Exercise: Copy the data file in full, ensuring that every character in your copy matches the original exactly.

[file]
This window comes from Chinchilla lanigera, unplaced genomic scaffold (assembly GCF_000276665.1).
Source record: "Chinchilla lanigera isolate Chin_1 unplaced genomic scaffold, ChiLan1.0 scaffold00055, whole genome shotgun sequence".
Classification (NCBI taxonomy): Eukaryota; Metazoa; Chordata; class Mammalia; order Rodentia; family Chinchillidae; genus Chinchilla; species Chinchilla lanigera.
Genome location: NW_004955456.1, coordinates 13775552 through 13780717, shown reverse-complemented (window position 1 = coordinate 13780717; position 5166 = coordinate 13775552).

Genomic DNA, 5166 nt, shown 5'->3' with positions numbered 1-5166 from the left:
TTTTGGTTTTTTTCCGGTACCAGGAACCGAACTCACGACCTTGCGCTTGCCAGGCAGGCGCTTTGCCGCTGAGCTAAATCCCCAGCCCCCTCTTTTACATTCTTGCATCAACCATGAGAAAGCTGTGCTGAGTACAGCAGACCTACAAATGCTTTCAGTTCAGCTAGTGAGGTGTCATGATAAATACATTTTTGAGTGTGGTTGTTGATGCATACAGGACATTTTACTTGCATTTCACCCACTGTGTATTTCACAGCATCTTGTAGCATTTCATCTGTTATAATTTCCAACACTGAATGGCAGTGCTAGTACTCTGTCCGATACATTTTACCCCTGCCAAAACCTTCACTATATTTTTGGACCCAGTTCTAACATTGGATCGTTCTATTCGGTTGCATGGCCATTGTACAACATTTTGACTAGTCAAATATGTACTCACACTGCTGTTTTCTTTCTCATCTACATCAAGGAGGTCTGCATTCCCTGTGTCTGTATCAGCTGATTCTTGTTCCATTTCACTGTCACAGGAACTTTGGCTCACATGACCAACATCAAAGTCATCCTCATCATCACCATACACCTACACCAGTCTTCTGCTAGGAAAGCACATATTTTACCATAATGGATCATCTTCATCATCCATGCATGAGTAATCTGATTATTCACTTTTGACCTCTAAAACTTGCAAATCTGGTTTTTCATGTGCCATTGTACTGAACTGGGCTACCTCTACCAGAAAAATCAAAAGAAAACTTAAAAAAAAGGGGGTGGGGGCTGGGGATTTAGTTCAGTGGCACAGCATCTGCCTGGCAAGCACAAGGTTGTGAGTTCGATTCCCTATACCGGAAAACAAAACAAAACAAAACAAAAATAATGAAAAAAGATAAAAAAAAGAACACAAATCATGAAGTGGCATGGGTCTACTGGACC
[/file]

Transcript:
This window comes from Chinchilla lanigera, unplaced genomic scaffold (assembly GCF_000276665.1).
Source record: "Chinchilla lanigera isolate Chin_1 unplaced genomic scaffold, ChiLan1.0 scaffold00055, whole genome shotgun sequence".
Classification (NCBI taxonomy): Eukaryota; Metazoa; Chordata; class Mammalia; order Rodentia; family Chinchillidae; genus Chinchilla; species Chinchilla lanigera.
Genome location: NW_004955456.1, coordinates 13775552 through 13780717, shown reverse-complemented (window position 1 = coordinate 13780717; position 5166 = coordinate 13775552).

Genomic DNA, 5166 nt, shown 5'->3' with positions numbered 1-5166 from the left:
TTTTGGTTTTTTTCCGGTACCAGGAACCGAACTCACGACCTTGCGCTTGCCAGGCAGGCGCTTTGCCGCTGAGCTAAATCCCCAGCCCCCTCTTTTACATTCTTGCATCAACCATGAGAAAGCTGTGCTGAGTACAGCAGACCTACAAATGCTTTCAGTTCAGCTAGTGAGGTGTCATGATAAATACATTTTTGAGTGTGGTTGTTGATGCATACAGGACATTTTACTTGCATTTCACCCACTGTGTATTTCACAGCATCTTGTAGCATTTCATCTGTTATAATTTCCAACACTGAATGGCAGTGCTAGTACTCTGTCCGATACATTTTACCCCTGCCAAAACCTTCACTATATTTTTGGACCCAGTTCTAACATTGGATCGTTCTATTCGGTTGCATGGCCATTGTACAACATTTTGACTAGTCAAATATGTACTCACACTGCTGTTTTCTTTCTCATCTACATCAAGGAGGTCTGCATTCCCTGTGTCTGTATCAGCTGATTCTTGTTCCATTTCACTGTCACAGGAACTTTGGCTCACATGACCAACATCAAAGTCATCCTCATCATCACCATACACCTACACCAGTCTTCTGCTAGGAAAGCACATATTTTACCATAATGGATCATCTTCATCATCCATGCATGAGTAATCTGATTATTCACTTTTGACCTCTAAAACTTGCAAATCTGGTTTTTCATGTGCCATTGTACTGAACTGGGCTACCTCTACCAGAAAAATCAAAAGAAAACTTAAAAAAAAGGGGGTGGGGGCTGGGGATTTAGTTCAGTGGCACAGCATCTGCCTGGCAAGCACAAGGTTGTGAGTTCGATTCCCTATACCGGAAAACAAAACAAAACAAAACAAAAATAATGAAAAAAGATAAAAAAAAGAACACAAATCATGAAGTGGCATGGGTCTACTGGACC